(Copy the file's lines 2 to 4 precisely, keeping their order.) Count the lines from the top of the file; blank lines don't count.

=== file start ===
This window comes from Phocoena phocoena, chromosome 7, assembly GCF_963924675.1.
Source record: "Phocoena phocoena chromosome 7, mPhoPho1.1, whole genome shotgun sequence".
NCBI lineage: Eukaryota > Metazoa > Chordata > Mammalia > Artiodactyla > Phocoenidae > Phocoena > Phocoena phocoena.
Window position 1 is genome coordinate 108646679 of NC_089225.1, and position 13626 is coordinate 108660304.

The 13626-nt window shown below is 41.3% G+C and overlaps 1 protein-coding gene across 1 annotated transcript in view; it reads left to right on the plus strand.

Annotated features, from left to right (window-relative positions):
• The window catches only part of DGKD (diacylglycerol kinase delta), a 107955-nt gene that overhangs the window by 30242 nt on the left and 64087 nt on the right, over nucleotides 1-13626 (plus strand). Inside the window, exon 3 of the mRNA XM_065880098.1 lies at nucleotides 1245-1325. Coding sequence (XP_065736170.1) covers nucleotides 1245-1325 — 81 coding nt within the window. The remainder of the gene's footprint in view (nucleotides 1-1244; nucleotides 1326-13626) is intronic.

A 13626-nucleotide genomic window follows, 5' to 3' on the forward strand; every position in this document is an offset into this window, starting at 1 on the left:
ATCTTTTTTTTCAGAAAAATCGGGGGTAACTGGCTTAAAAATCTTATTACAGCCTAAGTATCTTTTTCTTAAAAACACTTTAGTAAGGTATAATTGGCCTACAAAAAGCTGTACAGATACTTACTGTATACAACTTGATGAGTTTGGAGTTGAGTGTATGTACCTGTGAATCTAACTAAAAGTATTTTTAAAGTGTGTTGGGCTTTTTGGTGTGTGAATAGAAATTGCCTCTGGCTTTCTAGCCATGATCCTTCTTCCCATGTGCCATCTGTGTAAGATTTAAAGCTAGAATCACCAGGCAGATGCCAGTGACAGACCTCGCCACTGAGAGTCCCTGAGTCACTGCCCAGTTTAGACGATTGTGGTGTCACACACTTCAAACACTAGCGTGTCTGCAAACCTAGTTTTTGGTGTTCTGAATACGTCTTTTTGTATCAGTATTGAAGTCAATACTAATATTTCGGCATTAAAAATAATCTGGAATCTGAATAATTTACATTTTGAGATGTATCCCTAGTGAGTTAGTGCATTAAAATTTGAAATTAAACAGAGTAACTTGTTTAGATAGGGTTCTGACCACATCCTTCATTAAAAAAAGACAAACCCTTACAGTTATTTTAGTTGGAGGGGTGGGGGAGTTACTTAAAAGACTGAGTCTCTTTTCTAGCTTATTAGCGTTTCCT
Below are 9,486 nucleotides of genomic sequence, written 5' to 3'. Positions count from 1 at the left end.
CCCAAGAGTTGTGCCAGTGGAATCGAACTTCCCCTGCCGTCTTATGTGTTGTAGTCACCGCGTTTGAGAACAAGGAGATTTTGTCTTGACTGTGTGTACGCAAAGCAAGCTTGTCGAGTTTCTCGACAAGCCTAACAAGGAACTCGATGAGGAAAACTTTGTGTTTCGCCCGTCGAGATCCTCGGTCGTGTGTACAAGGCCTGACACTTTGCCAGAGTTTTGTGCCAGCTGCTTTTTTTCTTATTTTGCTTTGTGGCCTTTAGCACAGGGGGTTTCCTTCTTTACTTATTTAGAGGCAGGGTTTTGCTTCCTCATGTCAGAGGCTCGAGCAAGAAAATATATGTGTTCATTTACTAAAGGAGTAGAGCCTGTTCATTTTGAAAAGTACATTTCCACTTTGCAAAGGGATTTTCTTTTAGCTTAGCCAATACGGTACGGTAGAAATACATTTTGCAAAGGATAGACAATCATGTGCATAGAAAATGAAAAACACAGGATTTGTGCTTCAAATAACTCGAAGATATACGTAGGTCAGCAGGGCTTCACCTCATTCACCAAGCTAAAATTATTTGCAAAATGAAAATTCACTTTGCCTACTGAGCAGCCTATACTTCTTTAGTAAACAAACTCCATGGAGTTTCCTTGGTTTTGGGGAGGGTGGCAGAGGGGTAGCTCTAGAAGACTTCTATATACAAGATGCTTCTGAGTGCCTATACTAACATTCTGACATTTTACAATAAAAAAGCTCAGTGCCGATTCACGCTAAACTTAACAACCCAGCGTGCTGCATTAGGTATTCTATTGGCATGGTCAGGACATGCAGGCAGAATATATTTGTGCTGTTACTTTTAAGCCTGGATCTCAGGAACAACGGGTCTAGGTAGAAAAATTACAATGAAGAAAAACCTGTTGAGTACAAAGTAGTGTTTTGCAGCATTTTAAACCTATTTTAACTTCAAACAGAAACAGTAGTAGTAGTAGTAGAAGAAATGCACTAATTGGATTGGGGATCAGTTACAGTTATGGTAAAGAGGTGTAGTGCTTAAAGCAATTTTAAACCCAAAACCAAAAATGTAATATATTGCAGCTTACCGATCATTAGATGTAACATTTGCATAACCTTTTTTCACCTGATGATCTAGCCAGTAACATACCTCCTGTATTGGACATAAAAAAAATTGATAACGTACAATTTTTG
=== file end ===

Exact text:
Source record: "Phocoena phocoena chromosome 7, mPhoPho1.1, whole genome shotgun sequence".
NCBI lineage: Eukaryota > Metazoa > Chordata > Mammalia > Artiodactyla > Phocoenidae > Phocoena > Phocoena phocoena.
Window position 1 is genome coordinate 108646679 of NC_089225.1, and position 13626 is coordinate 108660304.